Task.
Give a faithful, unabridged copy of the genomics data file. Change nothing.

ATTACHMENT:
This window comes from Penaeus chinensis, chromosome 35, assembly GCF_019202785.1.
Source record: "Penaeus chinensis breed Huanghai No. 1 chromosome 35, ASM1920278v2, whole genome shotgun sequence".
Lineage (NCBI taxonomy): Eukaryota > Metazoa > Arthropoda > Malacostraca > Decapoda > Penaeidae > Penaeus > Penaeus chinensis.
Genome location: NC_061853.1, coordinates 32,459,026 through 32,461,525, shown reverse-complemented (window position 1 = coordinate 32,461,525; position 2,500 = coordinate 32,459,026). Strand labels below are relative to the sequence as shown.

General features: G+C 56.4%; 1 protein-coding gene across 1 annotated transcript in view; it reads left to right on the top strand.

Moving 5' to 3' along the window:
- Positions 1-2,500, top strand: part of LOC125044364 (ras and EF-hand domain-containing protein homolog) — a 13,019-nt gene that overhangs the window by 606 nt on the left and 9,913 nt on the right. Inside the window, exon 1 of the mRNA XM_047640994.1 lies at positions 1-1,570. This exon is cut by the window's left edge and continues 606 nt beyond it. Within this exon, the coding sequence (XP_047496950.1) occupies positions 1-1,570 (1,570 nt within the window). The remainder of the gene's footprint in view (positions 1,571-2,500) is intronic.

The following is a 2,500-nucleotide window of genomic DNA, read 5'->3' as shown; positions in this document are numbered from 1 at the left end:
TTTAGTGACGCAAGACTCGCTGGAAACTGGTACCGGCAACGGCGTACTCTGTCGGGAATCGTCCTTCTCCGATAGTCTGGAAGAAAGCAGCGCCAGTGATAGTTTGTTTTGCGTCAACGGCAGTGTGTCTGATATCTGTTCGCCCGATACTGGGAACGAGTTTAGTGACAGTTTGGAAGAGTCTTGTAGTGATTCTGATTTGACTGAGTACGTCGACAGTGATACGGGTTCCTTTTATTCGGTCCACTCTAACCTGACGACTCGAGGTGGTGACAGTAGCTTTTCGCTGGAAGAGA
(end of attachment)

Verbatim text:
This window comes from Penaeus chinensis, chromosome 35, assembly GCF_019202785.1.
Source record: "Penaeus chinensis breed Huanghai No. 1 chromosome 35, ASM1920278v2, whole genome shotgun sequence".
Lineage (NCBI taxonomy): Eukaryota > Metazoa > Arthropoda > Malacostraca > Decapoda > Penaeidae > Penaeus > Penaeus chinensis.
Genome location: NC_061853.1, coordinates 32,459,026 through 32,461,525, shown reverse-complemented (window position 1 = coordinate 32,461,525; position 2,500 = coordinate 32,459,026). Strand labels below are relative to the sequence as shown.

General features: G+C 56.4%; 1 protein-coding gene across 1 annotated transcript in view; it reads left to right on the top strand.

Moving 5' to 3' along the window:
- Positions 1-2,500, top strand: part of LOC125044364 (ras and EF-hand domain-containing protein homolog) — a 13,019-nt gene that overhangs the window by 606 nt on the left and 9,913 nt on the right. Inside the window, exon 1 of the mRNA XM_047640994.1 lies at positions 1-1,570. This exon is cut by the window's left edge and continues 606 nt beyond it. Within this exon, the coding sequence (XP_047496950.1) occupies positions 1-1,570 (1,570 nt within the window). The remainder of the gene's footprint in view (positions 1,571-2,500) is intronic.

The following is a 2,500-nucleotide window of genomic DNA, read 5'->3' as shown; positions in this document are numbered from 1 at the left end:
TTTAGTGACGCAAGACTCGCTGGAAACTGGTACCGGCAACGGCGTACTCTGTCGGGAATCGTCCTTCTCCGATAGTCTGGAAGAAAGCAGCGCCAGTGATAGTTTGTTTTGCGTCAACGGCAGTGTGTCTGATATCTGTTCGCCCGATACTGGGAACGAGTTTAGTGACAGTTTGGAAGAGTCTTGTAGTGATTCTGATTTGACTGAGTACGTCGACAGTGATACGGGTTCCTTTTATTCGGTCCACTCTAACCTGACGACTCGAGGTGGTGACAGTAGCTTTTCGCTGGAAGAGA